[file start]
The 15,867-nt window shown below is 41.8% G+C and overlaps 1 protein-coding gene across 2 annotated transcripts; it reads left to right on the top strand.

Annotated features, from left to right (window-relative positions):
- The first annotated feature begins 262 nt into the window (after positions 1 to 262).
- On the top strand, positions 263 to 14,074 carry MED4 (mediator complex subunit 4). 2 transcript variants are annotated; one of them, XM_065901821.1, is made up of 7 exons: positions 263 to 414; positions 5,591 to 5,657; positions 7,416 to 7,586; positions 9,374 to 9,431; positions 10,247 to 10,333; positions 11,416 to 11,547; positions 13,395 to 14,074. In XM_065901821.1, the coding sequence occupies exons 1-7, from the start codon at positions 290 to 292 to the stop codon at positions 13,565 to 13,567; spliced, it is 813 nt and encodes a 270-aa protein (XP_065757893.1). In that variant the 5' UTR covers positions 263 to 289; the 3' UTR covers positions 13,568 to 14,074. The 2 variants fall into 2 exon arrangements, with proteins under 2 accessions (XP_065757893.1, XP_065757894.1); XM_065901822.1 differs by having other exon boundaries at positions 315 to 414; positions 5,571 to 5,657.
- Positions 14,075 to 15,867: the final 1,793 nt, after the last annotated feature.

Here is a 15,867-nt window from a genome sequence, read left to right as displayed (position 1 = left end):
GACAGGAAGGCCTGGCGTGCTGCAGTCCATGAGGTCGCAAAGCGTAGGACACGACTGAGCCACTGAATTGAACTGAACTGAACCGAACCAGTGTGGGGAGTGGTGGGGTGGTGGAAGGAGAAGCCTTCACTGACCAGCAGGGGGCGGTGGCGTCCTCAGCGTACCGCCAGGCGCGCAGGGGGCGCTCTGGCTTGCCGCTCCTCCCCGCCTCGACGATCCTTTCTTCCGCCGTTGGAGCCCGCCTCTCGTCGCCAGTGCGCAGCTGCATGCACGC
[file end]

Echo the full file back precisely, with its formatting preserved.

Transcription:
The 15,867-nt window shown below is 41.8% G+C and overlaps 1 protein-coding gene across 2 annotated transcripts; it reads left to right on the top strand.

Annotated features, from left to right (window-relative positions):
- The first annotated feature begins 262 nt into the window (after positions 1 to 262).
- On the top strand, positions 263 to 14,074 carry MED4 (mediator complex subunit 4). 2 transcript variants are annotated; one of them, XM_065901821.1, is made up of 7 exons: positions 263 to 414; positions 5,591 to 5,657; positions 7,416 to 7,586; positions 9,374 to 9,431; positions 10,247 to 10,333; positions 11,416 to 11,547; positions 13,395 to 14,074. In XM_065901821.1, the coding sequence occupies exons 1-7, from the start codon at positions 290 to 292 to the stop codon at positions 13,565 to 13,567; spliced, it is 813 nt and encodes a 270-aa protein (XP_065757893.1). In that variant the 5' UTR covers positions 263 to 289; the 3' UTR covers positions 13,568 to 14,074. The 2 variants fall into 2 exon arrangements, with proteins under 2 accessions (XP_065757893.1, XP_065757894.1); XM_065901822.1 differs by having other exon boundaries at positions 315 to 414; positions 5,571 to 5,657.
- Positions 14,075 to 15,867: the final 1,793 nt, after the last annotated feature.

Here is a 15,867-nt window from a genome sequence, read left to right as displayed (position 1 = left end):
GACAGGAAGGCCTGGCGTGCTGCAGTCCATGAGGTCGCAAAGCGTAGGACACGACTGAGCCACTGAATTGAACTGAACTGAACCGAACCAGTGTGGGGAGTGGTGGGGTGGTGGAAGGAGAAGCCTTCACTGACCAGCAGGGGGCGGTGGCGTCCTCAGCGTACCGCCAGGCGCGCAGGGGGCGCTCTGGCTTGCCGCTCCTCCCCGCCTCGACGATCCTTTCTTCCGCCGTTGGAGCCCGCCTCTCGTCGCCAGTGCGCAGCTGCATGCACGC